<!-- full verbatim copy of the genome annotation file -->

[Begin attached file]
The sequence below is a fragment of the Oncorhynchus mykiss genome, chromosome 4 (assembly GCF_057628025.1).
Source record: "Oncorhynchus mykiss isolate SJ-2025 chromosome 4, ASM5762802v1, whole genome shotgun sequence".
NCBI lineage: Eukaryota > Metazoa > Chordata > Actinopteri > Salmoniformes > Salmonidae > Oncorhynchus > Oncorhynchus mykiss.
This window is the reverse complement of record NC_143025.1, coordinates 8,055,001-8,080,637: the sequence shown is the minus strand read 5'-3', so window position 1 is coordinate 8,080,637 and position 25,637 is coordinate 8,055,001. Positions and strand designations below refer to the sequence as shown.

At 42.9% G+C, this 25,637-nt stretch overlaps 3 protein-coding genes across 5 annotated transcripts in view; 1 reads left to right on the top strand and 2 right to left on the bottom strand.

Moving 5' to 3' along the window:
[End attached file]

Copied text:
The sequence below is a fragment of the Oncorhynchus mykiss genome, chromosome 4 (assembly GCF_057628025.1).
Source record: "Oncorhynchus mykiss isolate SJ-2025 chromosome 4, ASM5762802v1, whole genome shotgun sequence".
NCBI lineage: Eukaryota > Metazoa > Chordata > Actinopteri > Salmoniformes > Salmonidae > Oncorhynchus > Oncorhynchus mykiss.
This window is the reverse complement of record NC_143025.1, coordinates 8,055,001-8,080,637: the sequence shown is the minus strand read 5'-3', so window position 1 is coordinate 8,080,637 and position 25,637 is coordinate 8,055,001. Positions and strand designations below refer to the sequence as shown.

At 42.9% G+C, this 25,637-nt stretch overlaps 3 protein-coding genes across 5 annotated transcripts in view; 1 reads left to right on the top strand and 2 right to left on the bottom strand.

Moving 5' to 3' along the window: